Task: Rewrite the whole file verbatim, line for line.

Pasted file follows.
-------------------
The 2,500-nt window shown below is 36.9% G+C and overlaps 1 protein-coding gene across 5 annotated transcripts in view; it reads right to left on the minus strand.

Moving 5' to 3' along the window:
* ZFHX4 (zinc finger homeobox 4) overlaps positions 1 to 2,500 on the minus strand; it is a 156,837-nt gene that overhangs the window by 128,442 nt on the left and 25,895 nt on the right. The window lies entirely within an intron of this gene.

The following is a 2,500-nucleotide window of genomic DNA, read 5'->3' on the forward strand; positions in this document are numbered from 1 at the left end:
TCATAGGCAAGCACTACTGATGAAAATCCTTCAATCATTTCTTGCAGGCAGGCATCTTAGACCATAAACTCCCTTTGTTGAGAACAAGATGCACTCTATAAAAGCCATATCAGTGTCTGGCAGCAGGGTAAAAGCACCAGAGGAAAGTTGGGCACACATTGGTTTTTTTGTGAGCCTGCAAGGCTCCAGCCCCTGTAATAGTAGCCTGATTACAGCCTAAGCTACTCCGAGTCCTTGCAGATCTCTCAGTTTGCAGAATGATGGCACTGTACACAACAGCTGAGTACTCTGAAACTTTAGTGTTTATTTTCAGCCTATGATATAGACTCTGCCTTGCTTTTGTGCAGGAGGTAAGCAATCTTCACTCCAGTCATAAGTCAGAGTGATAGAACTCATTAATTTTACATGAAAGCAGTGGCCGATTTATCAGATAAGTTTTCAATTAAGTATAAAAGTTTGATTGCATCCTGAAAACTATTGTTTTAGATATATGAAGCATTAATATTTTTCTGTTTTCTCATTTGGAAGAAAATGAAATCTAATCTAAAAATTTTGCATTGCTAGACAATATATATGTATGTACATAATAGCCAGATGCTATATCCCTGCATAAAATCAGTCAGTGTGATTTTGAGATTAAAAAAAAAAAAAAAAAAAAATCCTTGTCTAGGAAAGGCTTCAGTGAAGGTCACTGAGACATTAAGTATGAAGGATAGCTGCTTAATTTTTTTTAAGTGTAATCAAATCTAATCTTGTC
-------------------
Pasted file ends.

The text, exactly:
The 2,500-nt window shown below is 36.9% G+C and overlaps 1 protein-coding gene across 5 annotated transcripts in view; it reads right to left on the minus strand.

Moving 5' to 3' along the window:
* ZFHX4 (zinc finger homeobox 4) overlaps positions 1 to 2,500 on the minus strand; it is a 156,837-nt gene that overhangs the window by 128,442 nt on the left and 25,895 nt on the right. The window lies entirely within an intron of this gene.

The following is a 2,500-nucleotide window of genomic DNA, read 5'->3' on the forward strand; positions in this document are numbered from 1 at the left end:
TCATAGGCAAGCACTACTGATGAAAATCCTTCAATCATTTCTTGCAGGCAGGCATCTTAGACCATAAACTCCCTTTGTTGAGAACAAGATGCACTCTATAAAAGCCATATCAGTGTCTGGCAGCAGGGTAAAAGCACCAGAGGAAAGTTGGGCACACATTGGTTTTTTTGTGAGCCTGCAAGGCTCCAGCCCCTGTAATAGTAGCCTGATTACAGCCTAAGCTACTCCGAGTCCTTGCAGATCTCTCAGTTTGCAGAATGATGGCACTGTACACAACAGCTGAGTACTCTGAAACTTTAGTGTTTATTTTCAGCCTATGATATAGACTCTGCCTTGCTTTTGTGCAGGAGGTAAGCAATCTTCACTCCAGTCATAAGTCAGAGTGATAGAACTCATTAATTTTACATGAAAGCAGTGGCCGATTTATCAGATAAGTTTTCAATTAAGTATAAAAGTTTGATTGCATCCTGAAAACTATTGTTTTAGATATATGAAGCATTAATATTTTTCTGTTTTCTCATTTGGAAGAAAATGAAATCTAATCTAAAAATTTTGCATTGCTAGACAATATATATGTATGTACATAATAGCCAGATGCTATATCCCTGCATAAAATCAGTCAGTGTGATTTTGAGATTAAAAAAAAAAAAAAAAAAAAATCCTTGTCTAGGAAAGGCTTCAGTGAAGGTCACTGAGACATTAAGTATGAAGGATAGCTGCTTAATTTTTTTTAAGTGTAATCAAATCTAATCTTGTC